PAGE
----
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Virtual Reality Goes to Court

23/05/2016 12:19 | Updated 23 May 2016

2016 is the year that virtual reality goes mainstream. Facebook's Oculus Rift and HTC's Vive headset have rolled out to rave reviews, and just this week Google has announced its Daydream VR platform. Virtual reality has arrived, and is likely here to stay. But beyond appealing to gamers, what other horizons might there be for VR?

While VR may be most at home in the living room, it could also become an important forensic tool in the courtroom. Forensic scientists often create 3D maps of crime scenes for trials; however, their detailed efforts are usually flattened onto sheets of paper. Seeing a crime scene in two dimensions, or having to visualise it can make it difficult for jurors to spatially understand an environment and how bullets or cars moved through 3D space. Given that people have differing abilities to visualise in three dimensions, VR could help level the playing field by providing everyone same focused and immersive experience.

VR may allow investigators to create a 'forensic holodeck' that replicates a crime scene--perhaps using the recently released GoPro or Nokia VR cameras--and act as an aid for lawyers, judges and jurors that might provide a better idea of how an alleged offence took place. VR may, however, be less helpful for arriving at an objective truth of what occurred. In criminal cases VR could be useful at helping impeach the testimony of unreliable witnesses, testing forensic claims, or even to refresh a witnesses' memory of a particular place and time. For instance, if a witness testifies they saw a man raise a gun with his left hand, using VR it would be possible to render any perspective of an event and determine if they had the vantage point they claim.

While this may be possible, would it actually be useful? Of course, it is common for courts to visit crime scenes when appropriate. Would a virtual crime scene really be preferable? VR should not be used in court to try and recreate objective reality or truth, but rather as a rhetorical tool in the lawyer's toolbox to help demonstrate their version of the truth. Moreover, VR may allow the court to visit scenes where doing so in person is impractical or impossible. This may be necessary in cases where the scene has changed significantly, such as through construction or damage. Furthermore, VR may allow lawyers to recreate the unique environmental conditions of a scene. One benefit to this tailored simulation is that everyone would be able to experience the same conditions. This may be an improvement to on-site visits where different people focus on different objects or become distracted by different things. In some cases, a VR 'visit' may simply be more cost effective solution.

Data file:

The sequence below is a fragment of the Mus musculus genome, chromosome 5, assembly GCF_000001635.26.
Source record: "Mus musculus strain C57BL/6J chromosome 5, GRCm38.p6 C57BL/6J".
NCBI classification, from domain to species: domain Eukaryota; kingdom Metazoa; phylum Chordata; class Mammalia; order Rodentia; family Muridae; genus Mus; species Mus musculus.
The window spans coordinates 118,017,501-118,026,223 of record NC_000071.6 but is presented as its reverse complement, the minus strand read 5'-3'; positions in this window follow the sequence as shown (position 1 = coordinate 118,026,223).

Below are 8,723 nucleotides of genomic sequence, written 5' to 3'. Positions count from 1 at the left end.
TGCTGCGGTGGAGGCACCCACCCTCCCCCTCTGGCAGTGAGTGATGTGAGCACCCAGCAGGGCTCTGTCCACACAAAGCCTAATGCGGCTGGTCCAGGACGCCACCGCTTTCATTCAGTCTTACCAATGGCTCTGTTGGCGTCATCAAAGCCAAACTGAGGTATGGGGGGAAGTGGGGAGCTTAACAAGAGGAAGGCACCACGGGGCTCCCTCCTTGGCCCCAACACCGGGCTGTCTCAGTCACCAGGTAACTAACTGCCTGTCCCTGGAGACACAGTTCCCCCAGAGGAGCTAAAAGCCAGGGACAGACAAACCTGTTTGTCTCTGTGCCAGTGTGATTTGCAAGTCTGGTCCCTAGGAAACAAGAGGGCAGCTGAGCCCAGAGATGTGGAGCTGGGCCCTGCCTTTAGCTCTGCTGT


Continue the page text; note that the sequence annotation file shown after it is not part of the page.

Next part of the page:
What about the pre-trial phase? VR could be used to familiarise witnesses with the courtroom, or the stresses appearing in court. VR may also help victims of violent or sexual crime feel more comfortable in the courtroom and better able to offer uninhibited testimony. For instance, victims could do practice cross-examinations sitting in a virtual courtroom as opposed to an empty legal office in front of paid law student volunteers who are unrepresentative of a jury in terms of their age, race, or emotional disposition.

The court would need to proactively determine admissibility and content of technical evidence presented before it. This would require new standards for VR evidence, including general technical procedures and protocols, and how a VR recreation should meet them.

However, VR wouldn't necessarily require all new evidentiary rules as in many jurisdictions the rules pertaining to cardboard cutouts, 3D forensic renderings could simply be adapted. VR experts would need to be created to validate a rendering, but in cases where VR camera footage was used they would need to do little more than verify that the footage is a true representation. Because VR could well give rise to a cottage industry of trial consultants and specialist forensic computing companies, third party companies would need to be accredited and standards for their operation enforced. Judges would need to be trained in the admissibility of VR evidence and provide juries with directions as to the verisimilitude and reliability of evidence presented. Particular care would not be exercised to prevent lawyers from presenting strategic, inflammatory or manipulative recreations to the court, but judges already act as a safeguard against this in proceedings. But in many respects VR presents no significant evidentiary obstacles that the legal system has not already faced with things like computer printouts and databases, cell phone tower records, digital images, or internet activity.

VR is at a point where it is ready to be considered for use in the courtroom. While it may take a decade before VR features regularly in legal proceedings, the time is now for licensing bodies, law reform commissions, legal academics and the public to debate whether the technology can be used in ways that are more probative than prejudicial. One thing that cannot be forgotten is that previous technological advances such as telephones, cameras and computers placed pressures on courts to adapt procedural and evidentiary rules. While each of these technologies was dismissed as disruptive or unhelpful for courts, legal systems have adapted to change and have used technology as a means to further the cause of justice, not undermine it. Provided there are sound rules for the use of VR evidence, then the technology shouldn't be dismissed as a gimmick, but investigated as something that could help revolutionise the courtroom. If a picture is worth a thousand words, how much is VR recreation worth?

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